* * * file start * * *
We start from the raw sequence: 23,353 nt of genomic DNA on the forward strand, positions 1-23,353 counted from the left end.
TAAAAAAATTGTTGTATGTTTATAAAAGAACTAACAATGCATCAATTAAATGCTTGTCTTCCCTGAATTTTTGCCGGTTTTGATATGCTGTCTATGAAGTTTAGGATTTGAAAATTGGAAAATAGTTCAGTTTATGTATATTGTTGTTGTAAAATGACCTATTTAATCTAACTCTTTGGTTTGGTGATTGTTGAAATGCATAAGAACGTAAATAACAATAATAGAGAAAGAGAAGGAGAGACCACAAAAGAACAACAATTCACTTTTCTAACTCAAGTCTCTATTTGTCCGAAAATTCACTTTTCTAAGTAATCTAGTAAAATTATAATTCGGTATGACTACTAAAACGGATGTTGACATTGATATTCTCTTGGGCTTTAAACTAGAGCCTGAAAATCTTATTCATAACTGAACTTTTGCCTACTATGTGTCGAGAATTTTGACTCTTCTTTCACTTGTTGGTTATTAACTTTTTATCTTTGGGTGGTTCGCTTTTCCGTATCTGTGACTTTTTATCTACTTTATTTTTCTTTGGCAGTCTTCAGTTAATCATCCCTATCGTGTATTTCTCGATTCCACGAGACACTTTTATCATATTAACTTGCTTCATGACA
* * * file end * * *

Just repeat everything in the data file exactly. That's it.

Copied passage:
We start from the raw sequence: 23,353 nt of genomic DNA on the forward strand, positions 1-23,353 counted from the left end.
TAAAAAAATTGTTGTATGTTTATAAAAGAACTAACAATGCATCAATTAAATGCTTGTCTTCCCTGAATTTTTGCCGGTTTTGATATGCTGTCTATGAAGTTTAGGATTTGAAAATTGGAAAATAGTTCAGTTTATGTATATTGTTGTTGTAAAATGACCTATTTAATCTAACTCTTTGGTTTGGTGATTGTTGAAATGCATAAGAACGTAAATAACAATAATAGAGAAAGAGAAGGAGAGACCACAAAAGAACAACAATTCACTTTTCTAACTCAAGTCTCTATTTGTCCGAAAATTCACTTTTCTAAGTAATCTAGTAAAATTATAATTCGGTATGACTACTAAAACGGATGTTGACATTGATATTCTCTTGGGCTTTAAACTAGAGCCTGAAAATCTTATTCATAACTGAACTTTTGCCTACTATGTGTCGAGAATTTTGACTCTTCTTTCACTTGTTGGTTATTAACTTTTTATCTTTGGGTGGTTCGCTTTTCCGTATCTGTGACTTTTTATCTACTTTATTTTTCTTTGGCAGTCTTCAGTTAATCATCCCTATCGTGTATTTCTCGATTCCACGAGACACTTTTATCATATTAACTTGCTTCATGACA